In the offseason, your New York Knicks overhauled their lineup for the hundred-thousandth time this century. This go-round, Phil Jackson and company made compact alterations that brought in legitimate position players and potential studs to create an actual depth and identity around Carmelo Anthony. There are a few risky fliers in the bunch, but they either didn't get significant contracts or aren't on long term offers. One of the two long term free agent contracts handed out was to former Orlando Magic big man Kyle O'Quinn. At around 4 million a year for the next four years, the expectations on O'Quinn shouldn't be feverishly high. With any luck, as the cap rises, O'Quinn's value will outweigh his contract by a few million metric pounds sterling.
Last season the Magic struggled to identify just who they were and how they wanted to play. In part they were a young team that just needed an incubation period. Firing Jacques Vaughn was a fallen domino of progress. Going a little smaller created havoc on both ends. Elfrid Payton made a significant leap after the All Star break, and the Magic quietly figured some things out and seem to be on a good path.
On the front line, Nikola Vucevic and our old pal Channing Frye had the lion's share of the minutes with 34 and 25 respectively. Tobias Harris soaked up 35 minutes at both forward positions. When healthy and in the lineup, Aaron Gordon and Dewayne Dedmon also commanded minutes, and as the season wore on, Kyle slowly faded from the lineup, unable to distinguish himself as part of the Magic's plan at the time.
This year's depth chart should be a little easier to crack open, because the Knicks will be inclined to win every game. New Knick Robin Lopez averaged over 30 minutes per game in his career only once and last season was squarely under it at about 28. Kevin Seraphin has broken the 20-minute average only once in his career and that was three seasons ago. Lance Thomas, Lou Amundson and Derrick Williams will probably fight for minutes, but it's hard to see any of them actually outperforming O'Quinn because of the ways they struggle to fit the Triangle. Of course this Kristaps Porzingis fellow is a dark horse, but he is going to be a lawn chair for a few seasons. It might be a gorgeous teak lawn chair that will wear in and become the epitome of NBA lawn extravagance, but the point is- he's gonna get folded. You might want to create a little buffer zone, so nobody scratches up that beautiful chair before you get to sit on it.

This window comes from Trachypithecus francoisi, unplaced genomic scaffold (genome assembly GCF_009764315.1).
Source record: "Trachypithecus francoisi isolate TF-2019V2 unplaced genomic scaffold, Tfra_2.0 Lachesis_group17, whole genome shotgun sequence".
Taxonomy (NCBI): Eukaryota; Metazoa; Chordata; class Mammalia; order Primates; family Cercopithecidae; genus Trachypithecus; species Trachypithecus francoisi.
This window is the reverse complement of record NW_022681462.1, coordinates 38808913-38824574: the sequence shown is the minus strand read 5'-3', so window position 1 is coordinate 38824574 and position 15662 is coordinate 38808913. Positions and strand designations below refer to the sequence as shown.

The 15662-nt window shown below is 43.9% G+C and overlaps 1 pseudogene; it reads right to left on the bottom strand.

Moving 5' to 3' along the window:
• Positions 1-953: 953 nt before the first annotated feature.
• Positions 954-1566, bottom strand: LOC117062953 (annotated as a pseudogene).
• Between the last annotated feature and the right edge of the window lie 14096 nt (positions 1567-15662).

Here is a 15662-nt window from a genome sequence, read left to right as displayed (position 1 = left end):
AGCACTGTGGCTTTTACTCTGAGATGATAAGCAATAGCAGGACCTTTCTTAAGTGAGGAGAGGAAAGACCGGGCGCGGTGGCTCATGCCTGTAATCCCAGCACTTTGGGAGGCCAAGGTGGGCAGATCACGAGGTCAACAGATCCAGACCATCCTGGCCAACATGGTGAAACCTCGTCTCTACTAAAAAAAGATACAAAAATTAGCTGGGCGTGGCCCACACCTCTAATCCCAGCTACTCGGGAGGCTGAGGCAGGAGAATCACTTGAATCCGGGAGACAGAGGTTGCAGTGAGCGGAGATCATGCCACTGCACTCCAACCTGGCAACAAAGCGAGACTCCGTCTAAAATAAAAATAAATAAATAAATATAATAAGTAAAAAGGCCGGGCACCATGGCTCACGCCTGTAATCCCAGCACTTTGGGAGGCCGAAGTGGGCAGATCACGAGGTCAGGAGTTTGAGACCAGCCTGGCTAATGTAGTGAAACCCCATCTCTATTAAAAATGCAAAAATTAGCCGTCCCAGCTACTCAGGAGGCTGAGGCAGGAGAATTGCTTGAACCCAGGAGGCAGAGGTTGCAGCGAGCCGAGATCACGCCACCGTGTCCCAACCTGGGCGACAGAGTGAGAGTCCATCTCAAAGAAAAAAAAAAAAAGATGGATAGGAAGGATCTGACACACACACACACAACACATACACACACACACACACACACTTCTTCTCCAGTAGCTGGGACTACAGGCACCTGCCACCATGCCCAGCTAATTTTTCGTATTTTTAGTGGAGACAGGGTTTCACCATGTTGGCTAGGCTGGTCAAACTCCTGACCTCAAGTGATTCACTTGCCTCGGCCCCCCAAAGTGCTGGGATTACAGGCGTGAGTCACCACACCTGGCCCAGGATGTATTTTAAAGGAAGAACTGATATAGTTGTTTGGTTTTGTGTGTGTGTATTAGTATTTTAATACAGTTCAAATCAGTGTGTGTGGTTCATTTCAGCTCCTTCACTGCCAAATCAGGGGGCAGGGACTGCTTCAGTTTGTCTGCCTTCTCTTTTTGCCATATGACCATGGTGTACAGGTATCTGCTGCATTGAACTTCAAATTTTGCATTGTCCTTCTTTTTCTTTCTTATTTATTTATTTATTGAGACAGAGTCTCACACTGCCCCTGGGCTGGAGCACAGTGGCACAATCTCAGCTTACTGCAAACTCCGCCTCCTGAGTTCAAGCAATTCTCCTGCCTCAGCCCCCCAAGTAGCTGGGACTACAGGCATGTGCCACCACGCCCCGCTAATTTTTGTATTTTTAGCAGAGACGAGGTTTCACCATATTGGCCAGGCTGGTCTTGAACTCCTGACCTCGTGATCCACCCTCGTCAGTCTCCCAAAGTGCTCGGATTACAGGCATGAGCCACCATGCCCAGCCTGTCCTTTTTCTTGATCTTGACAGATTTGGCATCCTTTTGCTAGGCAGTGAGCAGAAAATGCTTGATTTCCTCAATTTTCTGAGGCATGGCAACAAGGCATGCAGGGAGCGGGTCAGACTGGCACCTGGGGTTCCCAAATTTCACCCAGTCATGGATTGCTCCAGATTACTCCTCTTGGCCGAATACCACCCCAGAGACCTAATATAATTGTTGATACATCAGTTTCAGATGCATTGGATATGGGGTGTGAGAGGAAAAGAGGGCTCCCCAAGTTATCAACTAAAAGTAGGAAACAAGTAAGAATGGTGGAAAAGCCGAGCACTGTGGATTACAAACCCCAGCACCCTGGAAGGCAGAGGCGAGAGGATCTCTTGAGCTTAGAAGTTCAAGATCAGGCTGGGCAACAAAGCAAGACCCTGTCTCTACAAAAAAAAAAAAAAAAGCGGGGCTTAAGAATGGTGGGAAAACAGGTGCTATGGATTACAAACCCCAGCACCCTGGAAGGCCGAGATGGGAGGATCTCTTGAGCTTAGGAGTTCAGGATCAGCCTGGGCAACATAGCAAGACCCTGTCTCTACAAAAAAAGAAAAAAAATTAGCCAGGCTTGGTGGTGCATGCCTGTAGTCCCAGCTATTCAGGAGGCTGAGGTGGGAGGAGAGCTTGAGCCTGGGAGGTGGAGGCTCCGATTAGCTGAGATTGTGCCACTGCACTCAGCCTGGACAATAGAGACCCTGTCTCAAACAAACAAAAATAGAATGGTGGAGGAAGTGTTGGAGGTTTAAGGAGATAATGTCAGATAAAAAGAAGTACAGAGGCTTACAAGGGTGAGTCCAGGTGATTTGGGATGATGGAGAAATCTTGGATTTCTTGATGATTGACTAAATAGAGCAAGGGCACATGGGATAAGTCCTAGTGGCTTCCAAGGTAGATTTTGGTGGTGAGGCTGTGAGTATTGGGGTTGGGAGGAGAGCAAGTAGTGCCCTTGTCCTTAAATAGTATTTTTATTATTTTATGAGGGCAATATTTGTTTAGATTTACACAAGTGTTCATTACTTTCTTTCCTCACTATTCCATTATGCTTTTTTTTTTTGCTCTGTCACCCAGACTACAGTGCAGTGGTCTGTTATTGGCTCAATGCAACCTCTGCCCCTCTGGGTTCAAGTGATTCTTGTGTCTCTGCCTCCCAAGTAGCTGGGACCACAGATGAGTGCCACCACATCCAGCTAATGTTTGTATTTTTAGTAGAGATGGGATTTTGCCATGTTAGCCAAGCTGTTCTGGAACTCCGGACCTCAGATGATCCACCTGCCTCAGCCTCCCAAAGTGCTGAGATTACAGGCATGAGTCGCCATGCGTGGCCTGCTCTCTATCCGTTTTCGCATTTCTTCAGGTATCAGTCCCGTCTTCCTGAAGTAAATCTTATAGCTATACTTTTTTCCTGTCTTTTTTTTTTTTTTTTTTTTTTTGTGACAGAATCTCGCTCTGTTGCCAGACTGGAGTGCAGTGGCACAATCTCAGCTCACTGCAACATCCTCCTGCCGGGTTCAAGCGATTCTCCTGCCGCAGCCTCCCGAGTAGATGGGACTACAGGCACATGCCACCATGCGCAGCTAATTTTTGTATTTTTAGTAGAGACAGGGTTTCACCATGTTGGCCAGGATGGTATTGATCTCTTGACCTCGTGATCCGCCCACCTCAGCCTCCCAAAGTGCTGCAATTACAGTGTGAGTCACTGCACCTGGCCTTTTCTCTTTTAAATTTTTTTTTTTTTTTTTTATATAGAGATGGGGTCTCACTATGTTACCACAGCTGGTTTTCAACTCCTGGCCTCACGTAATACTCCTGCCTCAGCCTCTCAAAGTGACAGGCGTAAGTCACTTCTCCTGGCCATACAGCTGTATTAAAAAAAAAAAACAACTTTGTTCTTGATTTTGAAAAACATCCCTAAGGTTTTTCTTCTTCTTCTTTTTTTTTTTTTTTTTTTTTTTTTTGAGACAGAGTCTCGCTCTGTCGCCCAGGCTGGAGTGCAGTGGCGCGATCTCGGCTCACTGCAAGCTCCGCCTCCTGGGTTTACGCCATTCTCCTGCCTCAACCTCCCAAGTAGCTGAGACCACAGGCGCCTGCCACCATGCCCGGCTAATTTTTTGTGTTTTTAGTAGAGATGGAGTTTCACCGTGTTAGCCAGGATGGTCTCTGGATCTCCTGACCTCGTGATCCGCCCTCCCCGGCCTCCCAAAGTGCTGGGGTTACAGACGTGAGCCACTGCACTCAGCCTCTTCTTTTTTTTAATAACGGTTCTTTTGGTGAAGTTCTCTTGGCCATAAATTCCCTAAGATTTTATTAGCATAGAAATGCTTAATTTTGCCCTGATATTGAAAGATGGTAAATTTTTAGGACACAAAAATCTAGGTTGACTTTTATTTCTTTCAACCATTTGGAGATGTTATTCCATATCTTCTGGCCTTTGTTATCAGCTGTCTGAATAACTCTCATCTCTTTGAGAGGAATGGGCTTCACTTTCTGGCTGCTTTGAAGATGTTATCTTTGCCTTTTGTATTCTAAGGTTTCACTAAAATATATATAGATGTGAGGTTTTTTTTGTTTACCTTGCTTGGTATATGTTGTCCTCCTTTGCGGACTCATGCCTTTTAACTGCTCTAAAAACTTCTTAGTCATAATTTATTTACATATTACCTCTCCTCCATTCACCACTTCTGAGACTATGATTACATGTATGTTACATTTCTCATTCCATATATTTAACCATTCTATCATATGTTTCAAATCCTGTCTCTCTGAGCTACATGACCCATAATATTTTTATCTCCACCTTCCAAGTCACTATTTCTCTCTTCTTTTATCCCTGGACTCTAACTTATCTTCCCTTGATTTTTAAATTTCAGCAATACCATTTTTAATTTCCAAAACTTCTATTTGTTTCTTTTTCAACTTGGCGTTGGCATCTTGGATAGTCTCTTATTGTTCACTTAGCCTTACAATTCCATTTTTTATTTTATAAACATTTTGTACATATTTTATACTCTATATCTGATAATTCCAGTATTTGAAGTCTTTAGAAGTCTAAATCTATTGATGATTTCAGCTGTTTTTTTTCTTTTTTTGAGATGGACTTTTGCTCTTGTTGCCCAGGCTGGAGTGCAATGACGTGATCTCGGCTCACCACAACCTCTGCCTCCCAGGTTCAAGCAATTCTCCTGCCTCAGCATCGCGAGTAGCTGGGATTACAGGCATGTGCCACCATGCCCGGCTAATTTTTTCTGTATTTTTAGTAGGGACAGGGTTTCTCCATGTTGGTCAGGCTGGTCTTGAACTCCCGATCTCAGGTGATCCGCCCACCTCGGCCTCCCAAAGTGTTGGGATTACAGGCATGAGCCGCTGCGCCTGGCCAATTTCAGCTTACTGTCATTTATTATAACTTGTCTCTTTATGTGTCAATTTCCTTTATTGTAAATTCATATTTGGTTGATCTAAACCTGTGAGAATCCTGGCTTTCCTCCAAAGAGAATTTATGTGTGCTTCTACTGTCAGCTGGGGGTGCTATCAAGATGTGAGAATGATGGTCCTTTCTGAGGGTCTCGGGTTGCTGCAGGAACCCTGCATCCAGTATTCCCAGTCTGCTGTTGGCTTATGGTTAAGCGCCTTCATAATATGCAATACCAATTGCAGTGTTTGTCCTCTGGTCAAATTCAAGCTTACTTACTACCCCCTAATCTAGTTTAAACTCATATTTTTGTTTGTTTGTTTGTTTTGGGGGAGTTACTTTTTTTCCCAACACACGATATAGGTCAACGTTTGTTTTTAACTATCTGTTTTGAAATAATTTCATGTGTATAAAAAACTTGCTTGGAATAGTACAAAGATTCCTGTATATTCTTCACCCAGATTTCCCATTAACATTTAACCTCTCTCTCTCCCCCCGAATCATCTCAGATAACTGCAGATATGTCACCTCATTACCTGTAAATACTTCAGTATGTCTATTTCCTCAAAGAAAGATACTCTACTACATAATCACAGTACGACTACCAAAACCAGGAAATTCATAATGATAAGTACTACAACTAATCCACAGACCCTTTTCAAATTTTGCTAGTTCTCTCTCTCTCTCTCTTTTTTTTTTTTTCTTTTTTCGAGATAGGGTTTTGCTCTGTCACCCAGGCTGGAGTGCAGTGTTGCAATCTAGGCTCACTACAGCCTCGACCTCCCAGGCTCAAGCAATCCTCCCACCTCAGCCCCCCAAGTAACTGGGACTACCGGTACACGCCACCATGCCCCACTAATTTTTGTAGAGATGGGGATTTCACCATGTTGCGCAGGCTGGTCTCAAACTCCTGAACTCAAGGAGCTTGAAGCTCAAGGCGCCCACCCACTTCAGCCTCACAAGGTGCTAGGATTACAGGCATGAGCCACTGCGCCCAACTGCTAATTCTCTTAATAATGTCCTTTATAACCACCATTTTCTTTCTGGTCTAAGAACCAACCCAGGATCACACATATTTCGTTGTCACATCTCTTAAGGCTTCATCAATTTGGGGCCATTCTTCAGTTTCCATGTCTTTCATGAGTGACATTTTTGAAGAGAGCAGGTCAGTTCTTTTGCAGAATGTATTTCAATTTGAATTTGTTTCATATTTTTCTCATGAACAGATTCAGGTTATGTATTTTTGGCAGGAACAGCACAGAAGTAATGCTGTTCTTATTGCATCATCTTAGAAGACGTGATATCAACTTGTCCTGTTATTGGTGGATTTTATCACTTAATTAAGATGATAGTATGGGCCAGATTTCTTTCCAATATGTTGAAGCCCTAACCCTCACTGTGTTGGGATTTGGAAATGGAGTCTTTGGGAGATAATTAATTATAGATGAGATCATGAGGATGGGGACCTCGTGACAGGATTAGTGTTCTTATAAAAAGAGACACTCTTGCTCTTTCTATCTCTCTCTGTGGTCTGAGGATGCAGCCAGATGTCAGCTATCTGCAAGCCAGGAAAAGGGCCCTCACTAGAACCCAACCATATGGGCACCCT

This is where O'Quinn comes in. The Knicks seem adamant that Carmelo Anthony will play small forward. So the Big O'Quintessential actually might get a chance to start from day one! Kyle's skill set really shows him to be a center. He is a little shorter than your average NBA center, but has very long arms and the bulk to stand his ground. Plus you can float him out much higher than Lopez, and with any luck that keeps your floor balanced. Thusly he can easily co-exist with a true blue center.
"Why the hell would they start O'Quinn?" you ask. Simple. He's a staunch enough post defender that he can block shots and clear the defensive possession. He is not elite, but he is exactly one of those guys that makes sure everything is in working order on the court. O'Quinn's a smart high-low and backdoor passer that can keep the defense honest with a consistent stroke on little touch shots and set jumpers. New York fans will also love the way he crams everyone behind dastardly screens. Is he going to amaze a casual viewer? No, I would guess not. He is, however, poised to help the Knicks' gears start turning. Here, my dear, let's you and I take a look at some highlights from a completely normal game, against a talented Washington Wizards squad from last season.